(Spizella socialis) Finch family
Called also: CHIPPY ; HAIR-BIRD ; CHIP-BIRD ; SOCIAL SPARROW
Length5 to 5.5 inches. An inch shorter than the English sparrow.
MaleUnder the eye, on the back of the neck, underneath, and on the lower back ash gray. Gray stripe over the eye, and a blackish brown one apparently through it. Dark red-brown crown. Back brown, slightly rufous, and feathers streaked with black. Wings and tail dusty brown. Wing-bars not conspicuous. Bill black.
FemaleLacks the chestnut color on the crown, which is streaked with black. In winter the frontlet is black. Bill brownish.
RangeNorth America, from Newfoundland to the Gulf of Mexico and westward to the Rockies. Winters in Gulf States and Mexico. Most common in eastern United States.
MigrationsApril. October. Common summer resident, many birds remaining all the year from southern New England southward.
Who does not know this humblest, most unassuming little neighbor that comes hopping to our very doors ; this mite of a bird with ” one talent ” that it so persistently uses all the day and every day throughout the summer ? Its high, wiry trill, like the buzzing of the locust, heard in the dawn before the sky grows even gray, or in the middle of the night, starts the morning chorus; and after all other voices are hushed in the evening, its tremolo is the last bed-song to come from the trees. But how-ever monotonous such cheerfulness sometimes becomes when we are surfeited with real songs from dozens of other throats, there are long periods of midsummer silence that it punctuates most acceptably.
Its call-note, chip ! chip! from which several of its popular names are derived, is altogether different from the trill which must do duty as a song to express love, contentment, everything that so amiable a little nature might feel impelled to voice.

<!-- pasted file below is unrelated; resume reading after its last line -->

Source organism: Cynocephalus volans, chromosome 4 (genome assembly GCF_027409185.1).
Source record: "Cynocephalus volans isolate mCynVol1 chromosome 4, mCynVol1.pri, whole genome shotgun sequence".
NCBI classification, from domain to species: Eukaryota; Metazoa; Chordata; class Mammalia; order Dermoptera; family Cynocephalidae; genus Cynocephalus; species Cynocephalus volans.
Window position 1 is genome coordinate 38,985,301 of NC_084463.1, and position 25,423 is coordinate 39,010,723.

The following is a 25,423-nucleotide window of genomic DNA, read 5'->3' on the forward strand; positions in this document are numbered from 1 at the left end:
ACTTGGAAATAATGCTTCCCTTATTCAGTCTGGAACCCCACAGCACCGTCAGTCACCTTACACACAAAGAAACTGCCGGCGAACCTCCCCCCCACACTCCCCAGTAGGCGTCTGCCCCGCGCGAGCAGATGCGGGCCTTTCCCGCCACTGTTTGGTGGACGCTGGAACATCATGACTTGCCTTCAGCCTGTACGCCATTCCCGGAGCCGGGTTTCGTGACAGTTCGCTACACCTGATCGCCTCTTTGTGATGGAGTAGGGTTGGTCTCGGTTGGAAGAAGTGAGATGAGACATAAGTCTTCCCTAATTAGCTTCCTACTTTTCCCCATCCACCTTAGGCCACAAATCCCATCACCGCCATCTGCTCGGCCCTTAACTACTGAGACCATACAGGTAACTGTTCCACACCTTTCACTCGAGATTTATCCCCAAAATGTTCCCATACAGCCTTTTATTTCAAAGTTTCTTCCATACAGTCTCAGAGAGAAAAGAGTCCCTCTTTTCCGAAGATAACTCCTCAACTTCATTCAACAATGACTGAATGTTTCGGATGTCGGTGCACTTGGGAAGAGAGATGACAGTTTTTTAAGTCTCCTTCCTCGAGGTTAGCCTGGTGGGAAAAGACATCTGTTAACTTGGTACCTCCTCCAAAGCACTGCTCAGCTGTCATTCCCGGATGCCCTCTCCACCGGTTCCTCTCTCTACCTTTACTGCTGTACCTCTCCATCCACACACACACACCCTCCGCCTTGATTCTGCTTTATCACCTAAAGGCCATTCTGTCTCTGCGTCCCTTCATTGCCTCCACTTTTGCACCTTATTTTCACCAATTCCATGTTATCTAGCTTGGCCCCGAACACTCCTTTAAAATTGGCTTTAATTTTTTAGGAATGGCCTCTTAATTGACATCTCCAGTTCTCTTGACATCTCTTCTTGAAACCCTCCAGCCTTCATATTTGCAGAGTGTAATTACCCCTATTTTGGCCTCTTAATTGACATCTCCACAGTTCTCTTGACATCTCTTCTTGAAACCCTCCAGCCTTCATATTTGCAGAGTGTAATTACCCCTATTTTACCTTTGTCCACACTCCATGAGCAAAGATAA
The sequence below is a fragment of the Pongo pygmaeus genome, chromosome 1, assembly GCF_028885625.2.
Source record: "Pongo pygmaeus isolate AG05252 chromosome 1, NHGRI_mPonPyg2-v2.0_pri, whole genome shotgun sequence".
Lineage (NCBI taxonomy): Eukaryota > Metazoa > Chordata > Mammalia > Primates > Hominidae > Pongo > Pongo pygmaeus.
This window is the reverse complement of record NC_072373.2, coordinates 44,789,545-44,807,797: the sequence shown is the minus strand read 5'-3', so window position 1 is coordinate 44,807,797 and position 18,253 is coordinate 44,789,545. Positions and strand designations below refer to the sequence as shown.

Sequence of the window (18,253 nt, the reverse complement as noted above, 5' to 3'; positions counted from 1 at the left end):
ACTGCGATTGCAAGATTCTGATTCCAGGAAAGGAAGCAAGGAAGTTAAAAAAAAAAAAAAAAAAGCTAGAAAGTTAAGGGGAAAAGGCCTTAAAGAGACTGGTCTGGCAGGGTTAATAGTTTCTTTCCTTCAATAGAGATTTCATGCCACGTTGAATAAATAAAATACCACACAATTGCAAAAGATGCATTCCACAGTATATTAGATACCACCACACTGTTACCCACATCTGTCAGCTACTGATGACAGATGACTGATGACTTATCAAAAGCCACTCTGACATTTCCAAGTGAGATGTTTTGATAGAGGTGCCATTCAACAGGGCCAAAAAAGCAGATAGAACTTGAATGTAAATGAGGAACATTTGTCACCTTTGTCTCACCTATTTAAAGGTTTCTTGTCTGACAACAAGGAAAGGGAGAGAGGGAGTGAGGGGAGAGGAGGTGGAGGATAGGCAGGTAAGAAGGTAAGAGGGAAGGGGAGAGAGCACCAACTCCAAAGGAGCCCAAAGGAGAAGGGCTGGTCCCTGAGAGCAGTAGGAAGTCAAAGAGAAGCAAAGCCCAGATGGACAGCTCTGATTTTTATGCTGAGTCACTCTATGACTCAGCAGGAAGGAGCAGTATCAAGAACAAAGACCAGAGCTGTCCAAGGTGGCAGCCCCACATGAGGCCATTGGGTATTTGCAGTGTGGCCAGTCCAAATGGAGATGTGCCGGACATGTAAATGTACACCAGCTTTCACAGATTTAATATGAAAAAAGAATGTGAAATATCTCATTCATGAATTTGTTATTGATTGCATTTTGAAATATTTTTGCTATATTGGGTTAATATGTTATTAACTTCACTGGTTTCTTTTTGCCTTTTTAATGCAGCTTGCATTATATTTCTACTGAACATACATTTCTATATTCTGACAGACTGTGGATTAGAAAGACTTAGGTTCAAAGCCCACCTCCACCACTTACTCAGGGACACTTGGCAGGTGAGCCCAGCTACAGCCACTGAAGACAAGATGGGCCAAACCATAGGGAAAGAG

But with all its virtues, the chippy shows lamentable weakness of character in allowing its grown children to impose upon it, as it certainly does. In every group of these birds throughout the summer we can see young ones (which we may know by the black line-stripes on their breasts) hopping around after their parents, that are often no larger or more able-bodied than they, and teasing to be fed; drooping their wings to excite pity for a helplessness that they do not possess when the weary little mother hops away from them, and still persistently chirping for food until she weakly relents, returns to them, picks a seed from the ground and thrusts it down the bill of the sauciest teaser in the group. With two such broods in a season the chestnut feathers on the father’s jaunty head might well turn gray.
Unlike most of the sparrows, the little chippy frequents high trees, where its nest is built quite as often as in the low bushes of the garden. The horse-hair, which always lines the grassy cup that holds its greenish-blue, speckled eggs, is alone responsible for the name hair-bird, and not the chippy’s hair-like trill, as some suppose.